“Hello?” Harry asked the person, carefully and a little nervously. The person’s neck turned around so fast Harry could swear he heard it crack. He immediately realized the person looked exactly like him. This “fake” Harry let out a piercing scream and the room went dark.

Harry wanted to panic but couldn’t speak. Then, suddenly, a flash of color appeared around him, and he felt like he was flying. Weird faces he didn’t recognize appeared and disappeared all around him, and suddenly, he was in space, flying around and through planets, into and out of galaxies, until he reached the end of the universe. All of a sudden, the vaporwave music started playing again, and the infinite stars and planets of space slowly faded away.

He was in the hospital bed. The nurse, after knocking him out, had given him twice the normal dose of sedative drugs. He had only just woken up. It took him a few moments to process his surroundings. He looked out the window. No atom bomb, no post-apocalyptic wasteland. The vaporwave was coming from the small Bluetooth speaker next to his bed, subliminally affecting his dream.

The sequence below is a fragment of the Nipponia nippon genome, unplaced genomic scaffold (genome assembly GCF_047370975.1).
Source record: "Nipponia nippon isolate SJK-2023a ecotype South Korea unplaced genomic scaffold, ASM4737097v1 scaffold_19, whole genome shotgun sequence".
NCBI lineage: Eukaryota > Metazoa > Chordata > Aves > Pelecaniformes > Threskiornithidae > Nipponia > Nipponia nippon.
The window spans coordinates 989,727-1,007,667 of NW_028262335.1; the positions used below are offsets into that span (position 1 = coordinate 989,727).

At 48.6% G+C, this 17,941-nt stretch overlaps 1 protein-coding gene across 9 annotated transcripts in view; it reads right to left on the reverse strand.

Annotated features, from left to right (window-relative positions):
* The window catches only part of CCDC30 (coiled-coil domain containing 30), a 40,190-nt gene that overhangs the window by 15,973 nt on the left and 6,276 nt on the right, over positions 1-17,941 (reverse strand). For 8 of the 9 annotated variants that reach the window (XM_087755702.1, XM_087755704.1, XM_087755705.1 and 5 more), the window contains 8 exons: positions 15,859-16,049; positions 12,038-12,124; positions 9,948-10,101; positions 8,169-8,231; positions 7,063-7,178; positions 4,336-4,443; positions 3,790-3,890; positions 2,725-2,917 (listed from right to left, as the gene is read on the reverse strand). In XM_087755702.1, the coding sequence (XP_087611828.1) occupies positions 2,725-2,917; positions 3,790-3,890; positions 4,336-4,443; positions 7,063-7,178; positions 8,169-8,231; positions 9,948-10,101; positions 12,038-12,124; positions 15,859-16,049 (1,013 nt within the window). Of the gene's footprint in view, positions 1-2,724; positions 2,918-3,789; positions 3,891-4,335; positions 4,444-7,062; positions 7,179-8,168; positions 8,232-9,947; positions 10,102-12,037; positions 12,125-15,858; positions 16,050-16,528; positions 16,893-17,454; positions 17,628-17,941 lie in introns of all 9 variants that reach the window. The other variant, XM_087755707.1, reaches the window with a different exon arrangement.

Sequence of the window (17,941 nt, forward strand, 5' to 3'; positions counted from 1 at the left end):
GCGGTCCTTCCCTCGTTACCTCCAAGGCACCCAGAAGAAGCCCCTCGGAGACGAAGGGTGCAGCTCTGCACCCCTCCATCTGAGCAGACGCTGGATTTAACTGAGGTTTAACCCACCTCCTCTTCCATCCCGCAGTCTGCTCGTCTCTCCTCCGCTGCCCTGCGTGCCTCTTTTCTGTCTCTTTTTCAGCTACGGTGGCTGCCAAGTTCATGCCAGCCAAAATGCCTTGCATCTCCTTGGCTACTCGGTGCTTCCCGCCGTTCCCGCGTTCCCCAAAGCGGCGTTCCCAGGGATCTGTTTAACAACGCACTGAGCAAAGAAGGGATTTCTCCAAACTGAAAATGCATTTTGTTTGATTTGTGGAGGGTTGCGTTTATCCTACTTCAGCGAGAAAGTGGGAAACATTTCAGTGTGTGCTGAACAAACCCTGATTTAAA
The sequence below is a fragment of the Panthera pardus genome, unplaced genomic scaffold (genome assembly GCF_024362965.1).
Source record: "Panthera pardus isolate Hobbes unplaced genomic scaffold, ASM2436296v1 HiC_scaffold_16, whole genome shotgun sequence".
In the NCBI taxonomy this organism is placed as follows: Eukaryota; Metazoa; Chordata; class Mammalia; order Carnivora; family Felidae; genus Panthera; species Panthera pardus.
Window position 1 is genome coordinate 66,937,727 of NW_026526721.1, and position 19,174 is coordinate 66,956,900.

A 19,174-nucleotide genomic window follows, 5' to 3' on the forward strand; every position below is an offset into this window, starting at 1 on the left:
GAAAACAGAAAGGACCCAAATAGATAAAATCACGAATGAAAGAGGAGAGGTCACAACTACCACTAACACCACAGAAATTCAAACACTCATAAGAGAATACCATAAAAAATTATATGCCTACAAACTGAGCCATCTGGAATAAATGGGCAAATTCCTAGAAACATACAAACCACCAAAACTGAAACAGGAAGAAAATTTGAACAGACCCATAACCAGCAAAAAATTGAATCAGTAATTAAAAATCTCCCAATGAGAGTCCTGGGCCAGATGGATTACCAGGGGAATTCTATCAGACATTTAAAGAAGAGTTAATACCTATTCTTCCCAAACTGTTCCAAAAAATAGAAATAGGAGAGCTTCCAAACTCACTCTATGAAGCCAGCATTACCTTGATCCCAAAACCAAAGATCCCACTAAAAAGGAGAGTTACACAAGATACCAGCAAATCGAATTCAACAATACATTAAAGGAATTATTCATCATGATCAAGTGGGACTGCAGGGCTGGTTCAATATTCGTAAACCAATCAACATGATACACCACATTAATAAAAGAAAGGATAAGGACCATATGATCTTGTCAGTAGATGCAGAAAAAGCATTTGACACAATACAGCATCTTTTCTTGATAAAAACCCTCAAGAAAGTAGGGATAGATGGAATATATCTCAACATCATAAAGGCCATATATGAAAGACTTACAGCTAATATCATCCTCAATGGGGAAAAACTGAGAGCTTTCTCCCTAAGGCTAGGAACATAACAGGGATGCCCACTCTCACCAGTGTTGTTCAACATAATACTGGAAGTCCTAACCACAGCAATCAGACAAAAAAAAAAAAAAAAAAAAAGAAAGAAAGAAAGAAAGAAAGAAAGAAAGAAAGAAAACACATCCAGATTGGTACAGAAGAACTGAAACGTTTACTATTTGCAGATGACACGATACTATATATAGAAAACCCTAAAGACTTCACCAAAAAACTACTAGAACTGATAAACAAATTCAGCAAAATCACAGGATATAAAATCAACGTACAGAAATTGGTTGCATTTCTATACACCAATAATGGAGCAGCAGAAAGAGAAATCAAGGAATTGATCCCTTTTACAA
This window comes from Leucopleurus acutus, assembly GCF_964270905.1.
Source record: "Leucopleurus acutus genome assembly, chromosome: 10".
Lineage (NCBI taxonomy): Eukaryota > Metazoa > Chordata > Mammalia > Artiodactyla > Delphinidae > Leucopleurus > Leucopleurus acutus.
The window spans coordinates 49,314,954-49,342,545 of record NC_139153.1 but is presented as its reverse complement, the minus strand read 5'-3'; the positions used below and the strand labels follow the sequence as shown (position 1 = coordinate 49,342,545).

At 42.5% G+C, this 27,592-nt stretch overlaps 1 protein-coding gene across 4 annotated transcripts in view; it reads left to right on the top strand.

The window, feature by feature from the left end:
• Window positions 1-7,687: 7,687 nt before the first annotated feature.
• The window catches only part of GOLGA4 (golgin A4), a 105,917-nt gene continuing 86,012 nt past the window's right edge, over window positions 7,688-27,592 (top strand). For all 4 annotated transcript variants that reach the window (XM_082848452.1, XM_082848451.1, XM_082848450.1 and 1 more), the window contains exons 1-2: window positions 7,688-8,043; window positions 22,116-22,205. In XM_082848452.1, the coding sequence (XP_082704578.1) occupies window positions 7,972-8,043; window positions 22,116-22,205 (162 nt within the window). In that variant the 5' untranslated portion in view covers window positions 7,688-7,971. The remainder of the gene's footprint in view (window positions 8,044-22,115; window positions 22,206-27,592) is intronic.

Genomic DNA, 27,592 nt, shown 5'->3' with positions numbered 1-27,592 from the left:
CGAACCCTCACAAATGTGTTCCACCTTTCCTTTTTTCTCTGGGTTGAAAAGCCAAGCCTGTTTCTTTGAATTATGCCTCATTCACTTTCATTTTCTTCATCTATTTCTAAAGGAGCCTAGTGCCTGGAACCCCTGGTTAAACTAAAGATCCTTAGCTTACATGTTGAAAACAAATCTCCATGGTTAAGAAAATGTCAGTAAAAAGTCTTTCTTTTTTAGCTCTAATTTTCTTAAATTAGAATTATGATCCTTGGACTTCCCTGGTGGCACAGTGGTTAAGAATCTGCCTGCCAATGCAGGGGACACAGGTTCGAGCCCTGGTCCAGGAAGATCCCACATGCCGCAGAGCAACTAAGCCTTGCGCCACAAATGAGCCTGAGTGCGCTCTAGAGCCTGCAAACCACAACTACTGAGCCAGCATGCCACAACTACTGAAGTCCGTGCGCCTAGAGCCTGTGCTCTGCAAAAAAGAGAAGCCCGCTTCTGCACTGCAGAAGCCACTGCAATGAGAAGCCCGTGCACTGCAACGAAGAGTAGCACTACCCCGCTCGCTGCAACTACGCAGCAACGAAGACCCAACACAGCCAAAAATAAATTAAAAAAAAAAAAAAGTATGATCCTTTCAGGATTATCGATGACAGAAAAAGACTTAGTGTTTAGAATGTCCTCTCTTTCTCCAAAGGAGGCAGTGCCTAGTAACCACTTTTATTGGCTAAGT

It was then that he finally remembered what he was thinking on the roof of the McDonald’s in his dream. He had been ironic for so long that he was too predictable. By doing something extremely unpredictable, he could be the most ironic man in the world. And the only truly unpredictable thing he could do was to stop being ironic.

By being unironic, he could be even more ironic.

And in truth, he had already begun. Notice how I haven’t written the word “ironic” as much in the past few paragraphs. He just didn’t know it yet. Lying in the hospital bed there, he resolved to buy some normal clothes and burn his flannel shirts and tapered pants. He resolved to at least reduce the size of his vinyl collection. To stop pretending he enjoys professional wrestling. To stop typing in Comic Sans. To stop watching Shrek. To stop using obscure Internet message boards. To maybe even move out of Portland.

To become unironic.

And by doing that, he achieved his goal of becoming the most ironic person in the world.

EPILOGUE

And then Harry died of anemia because his blood wasn’t iron-y enough. *Ba dum tss*